Eurasian Journal of Educational Research
Print ISSN: 1302-597X & e-ISSN: 2528-8911
EJER | 2017 Issue 68

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Coping Strategies of Pre - Service Teachers of Turkish with Tensions in Achieving Agency

  Author : Derya YAYLI
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Title :

Coping Strategies of Pre - Service Teachers of Turkish with Tensions in Achieving Agency


Abstract :

Yayli, D. (2017). Coping strategies of pre-service teachers of Turkish with tensions in achieving agency. Eurasian Journal of Educational Research, 68, 189-204, DOI:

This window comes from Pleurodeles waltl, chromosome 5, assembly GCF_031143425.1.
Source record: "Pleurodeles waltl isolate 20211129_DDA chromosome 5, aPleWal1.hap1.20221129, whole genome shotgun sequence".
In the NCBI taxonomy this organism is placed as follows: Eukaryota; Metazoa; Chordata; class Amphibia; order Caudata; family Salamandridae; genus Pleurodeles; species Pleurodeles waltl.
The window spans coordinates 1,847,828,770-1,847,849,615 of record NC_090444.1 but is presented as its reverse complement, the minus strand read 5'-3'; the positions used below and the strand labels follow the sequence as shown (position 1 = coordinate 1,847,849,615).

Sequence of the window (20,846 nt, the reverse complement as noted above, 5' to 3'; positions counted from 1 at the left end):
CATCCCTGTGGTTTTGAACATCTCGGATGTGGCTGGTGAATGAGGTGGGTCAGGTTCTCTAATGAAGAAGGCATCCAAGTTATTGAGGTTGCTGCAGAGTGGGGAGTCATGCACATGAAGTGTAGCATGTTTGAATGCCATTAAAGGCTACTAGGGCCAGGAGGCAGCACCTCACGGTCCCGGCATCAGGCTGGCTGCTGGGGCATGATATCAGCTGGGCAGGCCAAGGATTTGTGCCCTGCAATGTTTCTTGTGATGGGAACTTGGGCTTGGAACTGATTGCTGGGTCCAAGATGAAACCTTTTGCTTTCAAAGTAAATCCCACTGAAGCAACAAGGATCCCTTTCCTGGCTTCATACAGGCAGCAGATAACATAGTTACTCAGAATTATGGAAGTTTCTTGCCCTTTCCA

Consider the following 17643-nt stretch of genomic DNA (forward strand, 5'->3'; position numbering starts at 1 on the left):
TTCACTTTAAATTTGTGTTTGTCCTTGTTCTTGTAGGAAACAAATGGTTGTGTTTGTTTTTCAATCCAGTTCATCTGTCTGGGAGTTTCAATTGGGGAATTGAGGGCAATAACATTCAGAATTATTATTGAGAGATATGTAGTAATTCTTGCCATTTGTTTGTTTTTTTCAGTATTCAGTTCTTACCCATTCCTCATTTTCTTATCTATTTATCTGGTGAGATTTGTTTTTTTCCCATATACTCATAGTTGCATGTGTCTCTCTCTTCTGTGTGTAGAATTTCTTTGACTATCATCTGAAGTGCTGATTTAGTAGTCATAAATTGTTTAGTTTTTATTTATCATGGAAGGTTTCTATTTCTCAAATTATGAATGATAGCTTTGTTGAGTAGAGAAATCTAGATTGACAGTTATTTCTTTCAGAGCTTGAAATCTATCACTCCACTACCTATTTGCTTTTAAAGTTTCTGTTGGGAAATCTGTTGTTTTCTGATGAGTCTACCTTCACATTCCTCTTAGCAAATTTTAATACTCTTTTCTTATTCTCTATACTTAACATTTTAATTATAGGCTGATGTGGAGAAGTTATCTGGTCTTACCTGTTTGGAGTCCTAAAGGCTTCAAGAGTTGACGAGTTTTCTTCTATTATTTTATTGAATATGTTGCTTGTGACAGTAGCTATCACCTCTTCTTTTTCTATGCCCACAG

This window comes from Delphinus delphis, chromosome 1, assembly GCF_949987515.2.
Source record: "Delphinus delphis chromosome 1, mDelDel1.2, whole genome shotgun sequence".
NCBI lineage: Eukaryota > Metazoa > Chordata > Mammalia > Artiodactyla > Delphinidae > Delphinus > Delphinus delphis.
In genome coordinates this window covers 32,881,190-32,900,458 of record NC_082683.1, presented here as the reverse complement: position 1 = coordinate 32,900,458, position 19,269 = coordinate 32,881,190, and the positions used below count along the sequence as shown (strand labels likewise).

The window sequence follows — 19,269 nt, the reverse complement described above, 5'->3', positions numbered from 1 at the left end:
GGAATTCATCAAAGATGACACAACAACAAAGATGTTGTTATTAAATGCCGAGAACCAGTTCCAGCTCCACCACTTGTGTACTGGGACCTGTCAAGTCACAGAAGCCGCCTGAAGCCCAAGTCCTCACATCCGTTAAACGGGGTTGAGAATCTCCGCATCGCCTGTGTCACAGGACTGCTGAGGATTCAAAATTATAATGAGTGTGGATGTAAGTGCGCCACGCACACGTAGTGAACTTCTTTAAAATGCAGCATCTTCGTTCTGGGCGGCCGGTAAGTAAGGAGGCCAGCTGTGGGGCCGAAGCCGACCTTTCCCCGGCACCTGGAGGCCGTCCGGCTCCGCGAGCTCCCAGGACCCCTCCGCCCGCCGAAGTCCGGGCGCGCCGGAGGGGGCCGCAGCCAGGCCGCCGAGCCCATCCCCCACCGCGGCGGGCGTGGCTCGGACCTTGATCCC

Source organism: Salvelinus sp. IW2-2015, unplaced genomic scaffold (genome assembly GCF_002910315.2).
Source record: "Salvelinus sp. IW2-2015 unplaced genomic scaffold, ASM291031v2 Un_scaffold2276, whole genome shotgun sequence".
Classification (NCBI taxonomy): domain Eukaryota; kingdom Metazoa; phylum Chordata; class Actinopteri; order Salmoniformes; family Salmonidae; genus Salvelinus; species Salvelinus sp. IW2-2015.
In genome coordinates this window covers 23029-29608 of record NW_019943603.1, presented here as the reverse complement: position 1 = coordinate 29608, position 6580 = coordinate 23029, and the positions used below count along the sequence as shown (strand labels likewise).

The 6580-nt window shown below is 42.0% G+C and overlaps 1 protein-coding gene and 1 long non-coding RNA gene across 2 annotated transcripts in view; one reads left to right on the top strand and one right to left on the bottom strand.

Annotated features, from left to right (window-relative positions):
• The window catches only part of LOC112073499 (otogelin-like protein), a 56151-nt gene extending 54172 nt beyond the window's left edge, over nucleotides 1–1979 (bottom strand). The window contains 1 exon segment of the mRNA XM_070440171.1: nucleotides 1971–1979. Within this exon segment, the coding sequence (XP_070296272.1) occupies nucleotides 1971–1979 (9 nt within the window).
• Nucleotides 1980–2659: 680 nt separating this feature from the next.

Purpose: Pre-service and in-service teachers experience conflicts between the requirements of teaching and their own personal desires, which might lead to serious tensions with negative consequences. Teachers, especially pre-service teachers, try to cope with tensions by developing strategies accompanied by actions teachers take to modify the teaching context and achieve teacher agency. The purpose of this study was to identify how pre-service teachers in Turkey cope with different types of tensions during their practicum in schools. This study also investigated how their coping strategies motivate actions to develop teacher agency. Research Methods: This was a qualitative study guided by symbolic interactionism focusing on how shared meanings are constructed and mediated. Data were collected through reflective journals, semi-structured interviews, and a focus group interview to obtain the meanings made by pre-service teachers. Eight preservice teachers of Turkish language at a public university participated in the study. Data were analyzed through content analysis. Findings: Findings reveal that pre-service teachers experience all types of tensions described in the literature and cope with them using four of the strategies mentioned in the literature. They do not receive help without asking for it. Many teachers turn to people around them to find a solution, but not many of them take initiatives to achieve agency. Implications for Research and Practice: Findings from the study display that pre-service teachers suffer from tensions in their teaching experiences in schools. They do not receive help without asking. For a qualified teacher identity process, continuous mediation should be at pre-service teachers? disposal and teachers should not be left alone. Supervisors at the faculties of education should raise pre-service teachers who are aware of tensions, coping strategies, and teacher agency issues.
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